The last statement contains the command (ENTRYPOINT) used to start the application running in the container from where you’ve pointed the application to be.

In this case, where you copied it to.

You can give the text file the name DockerFile.

We can then create the image using the command format below:

$ docker build -t <image-name>:<image-version> .

-t defines the tag of the image. The other arguments will be the image name and the version.

For example:

$ docker build -t sectionio-image:2.0 .

Image security

We should take careful consideration with our images’ security and follow the best practices and recommendations. For example, we should not build containers with passwords put in any layer of the image because an attacker may build an image from layers containing the passwords and start some malicious activity.

Optimizing image sizes

We also need to take care of the space our images take up.

Consider the diagram below:

.
└── layer F: contains a large file named 'MegaFile'
    └── layer G: removes 'MegaFile'
        └── layer H: builds on G

MegaFile is still contained in layer F implying that it goes through the network traffic which will eventually cuts down on the performance.

When an image is removed, it is still available in the cluster but not accessible.

Another challenge that we may experience is in building and caching our images. Each time a layer is changed, all other layers below it change. That means that they need to be rebuilt, pushed, and pulled again to deploy your image to production.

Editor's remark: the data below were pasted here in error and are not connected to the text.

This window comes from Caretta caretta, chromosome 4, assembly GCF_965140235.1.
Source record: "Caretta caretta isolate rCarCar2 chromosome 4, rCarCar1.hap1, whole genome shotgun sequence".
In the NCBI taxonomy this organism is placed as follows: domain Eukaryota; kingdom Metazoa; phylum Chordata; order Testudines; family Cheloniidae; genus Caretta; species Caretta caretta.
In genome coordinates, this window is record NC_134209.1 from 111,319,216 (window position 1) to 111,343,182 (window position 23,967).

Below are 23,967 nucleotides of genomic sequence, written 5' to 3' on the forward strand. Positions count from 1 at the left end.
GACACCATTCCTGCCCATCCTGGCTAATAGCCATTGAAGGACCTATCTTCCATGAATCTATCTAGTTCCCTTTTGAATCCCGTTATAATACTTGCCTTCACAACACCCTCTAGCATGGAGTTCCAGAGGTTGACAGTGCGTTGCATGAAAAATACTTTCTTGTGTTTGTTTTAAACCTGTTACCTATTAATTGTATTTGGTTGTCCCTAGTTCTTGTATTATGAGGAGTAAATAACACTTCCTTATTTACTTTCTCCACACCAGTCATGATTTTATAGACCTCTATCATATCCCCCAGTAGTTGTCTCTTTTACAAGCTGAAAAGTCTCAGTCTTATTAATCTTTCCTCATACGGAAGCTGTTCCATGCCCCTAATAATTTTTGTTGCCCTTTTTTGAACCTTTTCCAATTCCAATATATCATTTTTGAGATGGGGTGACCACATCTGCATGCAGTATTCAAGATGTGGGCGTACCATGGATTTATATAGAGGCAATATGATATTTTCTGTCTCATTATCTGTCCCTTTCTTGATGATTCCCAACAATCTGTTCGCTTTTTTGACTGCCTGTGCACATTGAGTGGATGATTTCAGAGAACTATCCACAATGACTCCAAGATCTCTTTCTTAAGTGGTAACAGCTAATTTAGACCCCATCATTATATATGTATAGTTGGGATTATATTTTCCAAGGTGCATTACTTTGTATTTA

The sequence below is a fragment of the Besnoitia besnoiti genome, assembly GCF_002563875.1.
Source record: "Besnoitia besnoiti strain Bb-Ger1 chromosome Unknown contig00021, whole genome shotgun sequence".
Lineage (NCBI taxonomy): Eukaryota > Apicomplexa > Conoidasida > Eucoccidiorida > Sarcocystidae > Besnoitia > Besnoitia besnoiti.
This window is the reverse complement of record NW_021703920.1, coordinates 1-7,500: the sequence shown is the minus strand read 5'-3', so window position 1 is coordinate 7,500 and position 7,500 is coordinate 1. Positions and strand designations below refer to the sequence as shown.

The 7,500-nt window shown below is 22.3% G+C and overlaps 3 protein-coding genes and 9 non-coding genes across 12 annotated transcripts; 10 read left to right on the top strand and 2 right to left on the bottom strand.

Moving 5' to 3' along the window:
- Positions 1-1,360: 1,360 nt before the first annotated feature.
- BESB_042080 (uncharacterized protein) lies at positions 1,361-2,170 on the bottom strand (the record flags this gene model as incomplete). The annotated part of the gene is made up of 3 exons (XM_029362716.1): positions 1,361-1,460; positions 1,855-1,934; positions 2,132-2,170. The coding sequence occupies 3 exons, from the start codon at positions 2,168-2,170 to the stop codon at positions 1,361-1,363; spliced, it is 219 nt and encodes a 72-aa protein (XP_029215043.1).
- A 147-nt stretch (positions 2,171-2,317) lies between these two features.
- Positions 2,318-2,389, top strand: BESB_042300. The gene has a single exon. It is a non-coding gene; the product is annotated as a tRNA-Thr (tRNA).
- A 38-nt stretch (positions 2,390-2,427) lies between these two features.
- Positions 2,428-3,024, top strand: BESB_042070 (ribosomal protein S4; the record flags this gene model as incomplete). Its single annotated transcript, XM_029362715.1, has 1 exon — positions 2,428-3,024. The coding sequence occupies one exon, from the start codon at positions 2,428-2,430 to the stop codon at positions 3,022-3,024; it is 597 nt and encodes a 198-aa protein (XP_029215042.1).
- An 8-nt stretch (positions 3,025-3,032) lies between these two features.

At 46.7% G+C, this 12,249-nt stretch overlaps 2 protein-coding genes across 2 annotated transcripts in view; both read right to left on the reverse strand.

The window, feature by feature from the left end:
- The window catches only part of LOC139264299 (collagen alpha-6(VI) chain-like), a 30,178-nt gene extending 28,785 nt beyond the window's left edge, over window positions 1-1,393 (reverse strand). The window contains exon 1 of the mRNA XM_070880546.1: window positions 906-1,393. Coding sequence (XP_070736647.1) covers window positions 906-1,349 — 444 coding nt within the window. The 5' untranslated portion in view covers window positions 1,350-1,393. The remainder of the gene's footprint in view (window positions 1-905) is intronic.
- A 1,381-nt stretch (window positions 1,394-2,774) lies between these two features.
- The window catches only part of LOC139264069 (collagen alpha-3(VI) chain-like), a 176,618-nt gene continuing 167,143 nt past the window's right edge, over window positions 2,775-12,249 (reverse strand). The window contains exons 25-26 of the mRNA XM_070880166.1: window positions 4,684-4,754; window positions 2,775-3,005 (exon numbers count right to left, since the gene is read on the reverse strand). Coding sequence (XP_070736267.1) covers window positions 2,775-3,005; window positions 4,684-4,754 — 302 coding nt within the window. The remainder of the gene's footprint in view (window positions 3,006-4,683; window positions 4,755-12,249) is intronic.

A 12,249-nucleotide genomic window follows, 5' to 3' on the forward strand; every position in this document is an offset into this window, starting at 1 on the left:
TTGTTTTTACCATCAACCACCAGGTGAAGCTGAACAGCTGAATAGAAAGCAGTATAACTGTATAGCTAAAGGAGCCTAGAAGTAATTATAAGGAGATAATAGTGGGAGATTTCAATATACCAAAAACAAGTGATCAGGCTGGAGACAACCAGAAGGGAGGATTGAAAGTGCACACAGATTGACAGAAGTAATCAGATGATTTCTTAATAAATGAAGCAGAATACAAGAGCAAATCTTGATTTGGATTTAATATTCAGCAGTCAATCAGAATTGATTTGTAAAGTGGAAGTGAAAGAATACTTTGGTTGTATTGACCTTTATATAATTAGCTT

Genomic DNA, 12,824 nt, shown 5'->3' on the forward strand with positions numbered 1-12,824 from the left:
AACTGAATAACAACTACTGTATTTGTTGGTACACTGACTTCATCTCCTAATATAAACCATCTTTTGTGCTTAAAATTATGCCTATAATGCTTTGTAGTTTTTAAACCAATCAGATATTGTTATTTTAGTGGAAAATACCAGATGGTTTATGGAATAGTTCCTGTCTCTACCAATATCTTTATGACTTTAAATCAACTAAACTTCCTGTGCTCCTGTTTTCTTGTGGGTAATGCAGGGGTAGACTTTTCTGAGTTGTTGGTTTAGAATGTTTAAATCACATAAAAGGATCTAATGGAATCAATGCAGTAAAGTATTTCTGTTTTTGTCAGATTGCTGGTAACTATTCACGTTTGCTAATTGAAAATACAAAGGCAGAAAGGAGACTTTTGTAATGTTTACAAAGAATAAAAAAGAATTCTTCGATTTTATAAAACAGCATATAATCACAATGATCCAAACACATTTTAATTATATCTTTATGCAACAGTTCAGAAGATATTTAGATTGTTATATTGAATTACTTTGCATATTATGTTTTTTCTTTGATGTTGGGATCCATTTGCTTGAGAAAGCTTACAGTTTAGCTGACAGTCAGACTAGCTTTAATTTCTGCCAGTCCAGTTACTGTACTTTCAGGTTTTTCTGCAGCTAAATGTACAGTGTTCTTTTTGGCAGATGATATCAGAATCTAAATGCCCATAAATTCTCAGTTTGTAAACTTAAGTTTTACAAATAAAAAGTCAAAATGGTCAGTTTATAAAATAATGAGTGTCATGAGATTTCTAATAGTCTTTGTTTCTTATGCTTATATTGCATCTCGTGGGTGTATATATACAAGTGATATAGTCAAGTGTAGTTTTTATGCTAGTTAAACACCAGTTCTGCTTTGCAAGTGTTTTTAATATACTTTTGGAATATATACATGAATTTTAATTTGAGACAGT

To understand this more, consider these two figures:

.
└── layer F: contains anaconda configuration
    └── layer G: adds source code 'keras-test.py'
        └── layer H: installs the 'matplotlib' library

VERSUS:

.
└── layer F: contains anaconda configuration
    └── layer G: installs the 'matplotlib' library
        └── layer H: adds source code 'keras-test.py'

Consider some changes done on keras-test.py. In the first figure, only this change will be pulled or pushed while in the other image, both keras-test.py and the layer containing the matplotlib package need to be pulled and pushed, since the matplotlib layer is not independent of the keras-test.py layer which is above it.

It’s a good practice to consider the frequency of changes to the layers in our images and order them appropriately to enhance the performance.

The Docker container runtime

Docker has a CLI tool for deploying its containers.